There are a number of calculations for estimating fish weight. Most recently I saw one for Southern catfish which seem to be a pretty good tool, at least up to the weight class that I have any experience with.

I'm sure some formulas have been around for a while and others have probably only recently become accessible to the average angler. Do you know of any formulas or calculators that work, or are ridiculous?

This might also be a good time to bring up rules of thumb for aging or weighing deer on the hoof, or for estimating meat yield of various animals (deer, bear, hogs, etc.) from a pre-processing starting point. What are the tricks or shortcuts you use?
11.) bluecat - 07/05/2017
[QUOTE=DParker;49793]Large halibut are "barn doors".

That's all I've got.[/QUOTE]

Your barn door is open and the halibut is coming out?
12.) Swamp Fox - 07/05/2017
[QUOTE=bluecat;49803]Your barn door is open and the halibut is coming out?[/QUOTE]

I was gonna say you're confusing flatfish with trout, but decided that wasn't appropriate and I was just wanting to post for the halibut.
13.) DParker - 07/05/2017
[QUOTE=Swamp Fox;49811]I was gonna say you're confusing flatfish with trout, but decided that wasn't appropriate and I was just wanting to post for the halibut.[/QUOTE]

Is this our cue to derail the discussion into another themed pun thread?
14.) Swamp Fox - 07/05/2017
It's still almost a free country...LOL (Independence Day theme there, mostly for show :-))---

How's that for a snapper comeback?
15.) Wild Bob - 07/05/2017
[QUOTE=Swamp Fox;49791]What's the standard for walleye?

Inches or weight?[/QUOTE]

I'll bite...

'Round these parts it tends to be weight for most fish; for example, 14 lbs for a walleye is the magic tipping point for a real trophy. The two smaller species of Salmon; Coho and Kokanee seem to be referred to more by length as they top out in the 4 - 7 lbs. range. As you mentioned, lakers and the other salmon tend to be referred to by weight, but they also weigh in a lot heavier. Perch usually by length - again lower on the weight scale. Northerns and Musky seem to be referred to by both weight and length around here.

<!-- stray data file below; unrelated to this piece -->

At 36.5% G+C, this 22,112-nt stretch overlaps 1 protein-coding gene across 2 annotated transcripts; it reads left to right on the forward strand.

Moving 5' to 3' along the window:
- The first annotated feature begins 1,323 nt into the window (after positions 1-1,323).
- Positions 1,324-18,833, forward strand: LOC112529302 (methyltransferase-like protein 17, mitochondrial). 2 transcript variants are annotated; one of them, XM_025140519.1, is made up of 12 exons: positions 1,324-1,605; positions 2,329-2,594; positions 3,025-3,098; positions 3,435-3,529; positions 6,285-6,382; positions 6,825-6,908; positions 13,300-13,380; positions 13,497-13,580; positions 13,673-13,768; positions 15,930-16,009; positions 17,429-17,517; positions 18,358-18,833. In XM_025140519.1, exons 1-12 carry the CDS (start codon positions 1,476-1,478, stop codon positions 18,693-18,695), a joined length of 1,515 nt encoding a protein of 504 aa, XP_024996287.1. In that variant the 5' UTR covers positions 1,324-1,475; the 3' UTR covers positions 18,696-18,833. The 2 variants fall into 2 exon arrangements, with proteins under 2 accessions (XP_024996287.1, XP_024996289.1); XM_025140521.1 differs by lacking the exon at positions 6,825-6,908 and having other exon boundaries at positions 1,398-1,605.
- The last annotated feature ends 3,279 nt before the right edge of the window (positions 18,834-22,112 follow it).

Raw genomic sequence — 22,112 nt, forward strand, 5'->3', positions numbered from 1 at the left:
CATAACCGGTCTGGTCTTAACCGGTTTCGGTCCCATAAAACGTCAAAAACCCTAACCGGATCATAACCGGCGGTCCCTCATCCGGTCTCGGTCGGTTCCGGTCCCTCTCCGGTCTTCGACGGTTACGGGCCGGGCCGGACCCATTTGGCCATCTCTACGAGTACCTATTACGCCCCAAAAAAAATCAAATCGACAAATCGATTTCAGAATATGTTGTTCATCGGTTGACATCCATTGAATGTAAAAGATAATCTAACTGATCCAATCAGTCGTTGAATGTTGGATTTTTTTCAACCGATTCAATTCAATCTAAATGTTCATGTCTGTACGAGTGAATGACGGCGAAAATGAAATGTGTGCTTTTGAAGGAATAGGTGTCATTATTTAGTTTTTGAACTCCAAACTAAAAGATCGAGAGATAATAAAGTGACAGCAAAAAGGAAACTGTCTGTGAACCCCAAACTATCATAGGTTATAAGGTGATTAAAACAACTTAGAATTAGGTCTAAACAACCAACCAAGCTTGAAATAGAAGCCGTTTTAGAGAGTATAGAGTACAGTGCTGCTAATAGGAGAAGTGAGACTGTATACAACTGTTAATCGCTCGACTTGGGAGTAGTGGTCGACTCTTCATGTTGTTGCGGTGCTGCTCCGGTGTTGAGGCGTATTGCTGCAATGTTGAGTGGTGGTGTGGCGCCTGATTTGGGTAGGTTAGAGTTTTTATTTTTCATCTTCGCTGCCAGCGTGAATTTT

Deer here: you don't hear of many weight references, unless it was way above the typical average weight. Elk; some times you hear of a cow weight, but again, that only seems to be in extreme situations. My theory on this is that a lot of elk in this area don't get hauled into local processors in the whole... Antelope - I never hear weights mentioned.
16.) Swamp Fox - 07/05/2017
Ha! Excellent. I was hoping you'd chime in, especially as a walleye and elk guy.

I was wondering about salmon just yesterday.

Very interesting about antelope. Good catch. (This is the type of inside information I'm looking for when I poll our vast community nationwide, LOL...Please note, boys and girls.) Not that I've been around them much, but I've never heard of an antelope's weight.
17.) Swamp Fox - 07/05/2017
Going back a few posts to where we were talking about slab crappie, what are some other terms for fish or animals (not necessarily just game) or terms used to describe them that you see in outdoor writing that you never hear someone actually say?

I had someone have a reaction to the term "bigmouth bass" one time. I don't remember if it was spoken or written, but it was like someone had kicked him in the nuts or insulted one of his kids. Very odd, but I remembered it.
18.) bluecat - 07/05/2017
Bigmouth buffalo and largemouth bass. Don't mix and match. LOL!
19.) Swamp Fox - 07/05/2017
Huh! I had to look that up. I don't think we have them here. Although I admit to not being really up on the local chubs and suckers, except that I know a few dirty jokes built around them.

Now I wonder if the guy was from the Central U.S. and hadn't quite adjusted to his new location.
20.) Swamp Fox - 07/05/2017
We could probably do a whole thread on regional and local names for various fish.

Maybe I'll write that down and save it for one of our slower days...LOL

But don't let me stop anyone from jumping in the water right now if they really need to...:p